She felt enveloped by his eyes and had to look away. “What’s that got to do with Christmas? It’s a time for coming together, families and friends.”

“What if you don’t have a family?”

“You’ve got your friends.”

“I’ve got a family, too. Just not one that celebrates Christmas.”

He sounded so selfish and small. “Does that mean no one else should?”

“Of course not. I just wish the Christian world didn’t assume everyone was like them. Thanksgiving turkeys are barely cold when people start wondering about each other’s Christmas shopping. And you can’t give a quarter to a Salvation Army Santa without getting a Merry Christmas for it.”

“You’ve got Chanukah. Can’t you just ignore the other?”

“That would be easier. But I have to bite my tongue to keep from saying I don’t celebrate Christmas.”

The grandmother next to C.J. started in her sleep, as if she’d heard him.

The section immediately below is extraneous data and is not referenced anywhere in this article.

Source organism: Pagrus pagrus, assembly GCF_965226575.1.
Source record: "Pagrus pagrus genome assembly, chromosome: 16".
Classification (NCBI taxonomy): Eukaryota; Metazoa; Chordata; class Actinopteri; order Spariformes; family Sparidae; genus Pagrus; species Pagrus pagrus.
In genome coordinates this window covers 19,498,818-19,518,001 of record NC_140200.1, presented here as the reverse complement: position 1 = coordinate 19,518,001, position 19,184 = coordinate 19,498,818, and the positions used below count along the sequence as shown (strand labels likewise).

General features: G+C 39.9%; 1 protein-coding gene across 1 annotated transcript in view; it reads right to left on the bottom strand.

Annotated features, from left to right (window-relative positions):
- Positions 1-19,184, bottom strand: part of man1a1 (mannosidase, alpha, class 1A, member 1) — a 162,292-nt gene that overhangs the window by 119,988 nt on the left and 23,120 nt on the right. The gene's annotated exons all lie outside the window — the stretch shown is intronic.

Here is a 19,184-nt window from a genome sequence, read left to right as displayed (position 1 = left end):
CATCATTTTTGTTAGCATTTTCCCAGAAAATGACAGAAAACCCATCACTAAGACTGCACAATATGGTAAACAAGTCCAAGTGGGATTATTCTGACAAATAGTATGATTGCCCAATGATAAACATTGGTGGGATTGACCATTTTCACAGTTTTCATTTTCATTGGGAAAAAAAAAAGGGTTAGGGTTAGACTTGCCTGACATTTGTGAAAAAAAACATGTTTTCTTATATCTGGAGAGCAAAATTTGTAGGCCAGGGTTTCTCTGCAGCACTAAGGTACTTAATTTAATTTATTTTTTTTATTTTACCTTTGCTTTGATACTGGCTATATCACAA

“See?” He smiled sadly. “It shocks people.”

“Some things you just got no choice but to ignore. That’s what I do.”

“I know you do. And I wish you’d be more like—”

“All aboard for Effingham,” boomed the loudspeaker, interrupting Perry Como. “And have a Merry Christmas wherever you’re going.”

Zach led C.J. to the bus and stood waiting to deposit her suitcase in the cargo hold. She thought her suitcase looked lonely against the mountain of other luggage and suddenly understood.

“I don’t like to think of you feeling that way.” Excluded. Alone in the feeling. The way she’d felt over and over in her life. “I’m going to think on it. All right?”

She slung her purse over her shoulder and reached for the Marshall Field’s bag. Zach took her hand, pulling her toward him. “I’m going to miss you,” he said, gently brushing snow from her hair. “Tell your family I said Happy Holidays.”

The Lord giveth and the Lord taketh away. Zach would miss her, too. But there was no way she could say Happy Holidays or Merry Christmas to her family from Zach. The realization that he did not understand that weighed her down more fully than the things she carried. She waved goodbye from the steps of the bus and found a seat on the side away from the station, where she could sink down and feel the way Zach had looked.